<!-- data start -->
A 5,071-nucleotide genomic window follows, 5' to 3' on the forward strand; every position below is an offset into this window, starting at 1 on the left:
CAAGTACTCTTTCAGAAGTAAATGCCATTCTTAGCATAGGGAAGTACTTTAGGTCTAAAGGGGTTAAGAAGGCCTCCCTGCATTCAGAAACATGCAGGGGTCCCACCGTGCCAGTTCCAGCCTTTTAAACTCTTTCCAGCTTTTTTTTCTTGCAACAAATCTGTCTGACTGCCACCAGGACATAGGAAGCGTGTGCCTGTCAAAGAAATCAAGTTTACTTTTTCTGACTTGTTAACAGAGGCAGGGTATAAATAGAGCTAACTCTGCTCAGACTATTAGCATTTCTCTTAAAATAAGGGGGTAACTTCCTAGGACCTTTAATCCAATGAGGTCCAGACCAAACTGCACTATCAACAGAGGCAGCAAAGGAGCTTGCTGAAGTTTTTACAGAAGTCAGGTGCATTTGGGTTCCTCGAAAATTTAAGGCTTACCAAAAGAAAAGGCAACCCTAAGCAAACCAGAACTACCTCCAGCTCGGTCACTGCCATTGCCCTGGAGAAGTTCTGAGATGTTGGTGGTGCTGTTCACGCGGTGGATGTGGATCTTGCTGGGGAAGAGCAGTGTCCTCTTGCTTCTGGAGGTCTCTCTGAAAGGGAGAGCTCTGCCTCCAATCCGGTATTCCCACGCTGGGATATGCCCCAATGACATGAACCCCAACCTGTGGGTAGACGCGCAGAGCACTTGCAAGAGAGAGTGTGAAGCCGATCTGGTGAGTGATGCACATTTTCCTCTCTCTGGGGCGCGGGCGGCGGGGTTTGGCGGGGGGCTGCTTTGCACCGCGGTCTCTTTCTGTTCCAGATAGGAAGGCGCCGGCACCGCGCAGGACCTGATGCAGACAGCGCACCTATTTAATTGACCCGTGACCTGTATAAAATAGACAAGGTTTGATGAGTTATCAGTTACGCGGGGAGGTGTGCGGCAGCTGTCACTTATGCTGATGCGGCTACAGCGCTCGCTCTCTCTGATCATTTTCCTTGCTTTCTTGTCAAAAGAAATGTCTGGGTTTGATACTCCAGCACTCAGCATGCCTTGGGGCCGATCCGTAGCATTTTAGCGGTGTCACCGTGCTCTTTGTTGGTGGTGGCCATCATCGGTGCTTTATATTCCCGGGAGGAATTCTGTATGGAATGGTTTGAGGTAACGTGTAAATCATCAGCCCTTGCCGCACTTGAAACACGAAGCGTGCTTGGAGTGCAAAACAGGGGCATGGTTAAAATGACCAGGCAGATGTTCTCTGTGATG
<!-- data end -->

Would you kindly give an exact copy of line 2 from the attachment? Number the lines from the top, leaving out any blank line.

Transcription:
CAAGTACTCTTTCAGAAGTAAATGCCATTCTTAGCATAGGGAAGTACTTTAGGTCTAAAGGGGTTAAGAAGGCCTCCCTGCATTCAGAAACATGCAGGGGTCCCACCGTGCCAGTTCCAGCCTTTTAAACTCTTTCCAGCTTTTTTTTCTTGCAACAAATCTGTCTGACTGCCACCAGGACATAGGAAGCGTGTGCCTGTCAAAGAAATCAAGTTTACTTTTTCTGACTTGTTAACAGAGGCAGGGTATAAATAGAGCTAACTCTGCTCAGACTATTAGCATTTCTCTTAAAATAAGGGGGTAACTTCCTAGGACCTTTAATCCAATGAGGTCCAGACCAAACTGCACTATCAACAGAGGCAGCAAAGGAGCTTGCTGAAGTTTTTACAGAAGTCAGGTGCATTTGGGTTCCTCGAAAATTTAAGGCTTACCAAAAGAAAAGGCAACCCTAAGCAAACCAGAACTACCTCCAGCTCGGTCACTGCCATTGCCCTGGAGAAGTTCTGAGATGTTGGTGGTGCTGTTCACGCGGTGGATGTGGATCTTGCTGGGGAAGAGCAGTGTCCTCTTGCTTCTGGAGGTCTCTCTGAAAGGGAGAGCTCTGCCTCCAATCCGGTATTCCCACGCTGGGATATGCCCCAATGACATGAACCCCAACCTGTGGGTAGACGCGCAGAGCACTTGCAAGAGAGAGTGTGAAGCCGATCTGGTGAGTGATGCACATTTTCCTCTCTCTGGGGCGCGGGCGGCGGGGTTTGGCGGGGGGCTGCTTTGCACCGCGGTCTCTTTCTGTTCCAGATAGGAAGGCGCCGGCACCGCGCAGGACCTGATGCAGACAGCGCACCTATTTAATTGACCCGTGACCTGTATAAAATAGACAAGGTTTGATGAGTTATCAGTTACGCGGGGAGGTGTGCGGCAGCTGTCACTTATGCTGATGCGGCTACAGCGCTCGCTCTCTCTGATCATTTTCCTTGCTTTCTTGTCAAAAGAAATGTCTGGGTTTGATACTCCAGCACTCAGCATGCCTTGGGGCCGATCCGTAGCATTTTAGCGGTGTCACCGTGCTCTTTGTTGGTGGTGGCCATCATCGGTGCTTTATATTCCCGGGAGGAATTCTGTATGGAATGGTTTGAGGTAACGTGTAAATCATCAGCCCTTGCCGCACTTGAAACACGAAGCGTGCTTGGAGTGCAAAACAGGGGCATGGTTAAAATGACCAGGCAGATGTTCTCTGTGATG